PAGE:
Hi Karen,

On May 23, 2005, at 10:33 AM, Karen Coyle wrote:

> Just a note that you may find yourself painted into a corner when you
> associate document types (i.e. "review", "newspaper") with genres that
> relate to publishing patterns (i.e. "serial"). It may actually be
> better
> to have the publishing pattern and document type be separate so they
> can
> be combined in any way. For example, you can have maps that are
> serials,
> in that they are issued on a regular basis and may even have an ISSN.
> And the one that always gets people in trouble is the "conference
> publication" -- which can be a serial, a monograph (a one-off
> conference), or an article in a journal (some journals sprinkle the
> conference papers over a couple of issues). I guess the upshot is that
> there is no set of categories that will not run into exceptions.

Yes, I was realizing that.  One possibility is for me to have generic
categories too.  So I might add a generic part class, and then
flexibility.  I've started to do that in fact, but as you can imagine,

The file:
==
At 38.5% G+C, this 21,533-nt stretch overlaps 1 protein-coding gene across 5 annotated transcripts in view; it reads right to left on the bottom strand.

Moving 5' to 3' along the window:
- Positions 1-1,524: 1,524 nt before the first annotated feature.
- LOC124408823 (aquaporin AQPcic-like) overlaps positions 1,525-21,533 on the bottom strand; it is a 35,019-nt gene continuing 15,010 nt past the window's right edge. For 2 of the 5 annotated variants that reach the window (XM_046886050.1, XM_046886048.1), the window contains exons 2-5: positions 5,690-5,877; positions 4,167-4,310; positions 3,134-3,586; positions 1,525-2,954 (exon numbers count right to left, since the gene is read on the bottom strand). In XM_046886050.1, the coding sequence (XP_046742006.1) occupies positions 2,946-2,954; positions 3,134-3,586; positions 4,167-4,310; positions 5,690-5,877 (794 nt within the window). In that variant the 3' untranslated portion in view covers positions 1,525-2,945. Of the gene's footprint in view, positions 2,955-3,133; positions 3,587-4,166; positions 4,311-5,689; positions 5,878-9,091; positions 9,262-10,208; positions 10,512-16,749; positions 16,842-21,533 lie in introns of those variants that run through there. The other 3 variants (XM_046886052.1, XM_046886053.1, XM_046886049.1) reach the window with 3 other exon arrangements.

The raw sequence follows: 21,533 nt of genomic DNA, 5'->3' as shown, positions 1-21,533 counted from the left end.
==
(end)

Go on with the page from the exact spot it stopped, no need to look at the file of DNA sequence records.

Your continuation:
it's a bit difficult to figure out how to categorize some of this

> The other question is: what is the purpose of the publication pattern
> information in these categories? Is it just to help understand the
> document types? Or is it strict?

Both.  If you choose, say, a genre of "article" the schema will mandate
that you include a relatedItem host, that that host has a part element,
and that it has an originInfo/issuance value of continuing.

I also do stuff like:

-  if you enter a YYYY, YYYY-MM, or YYYY-MM-DD date, you must enter an
encoding attribute and the w3dt value.
-  if you use an xlink:href, you must include the xlink:type ;-), and
you may only use the part child
-  name roleTerms are constrained to subset of the marc list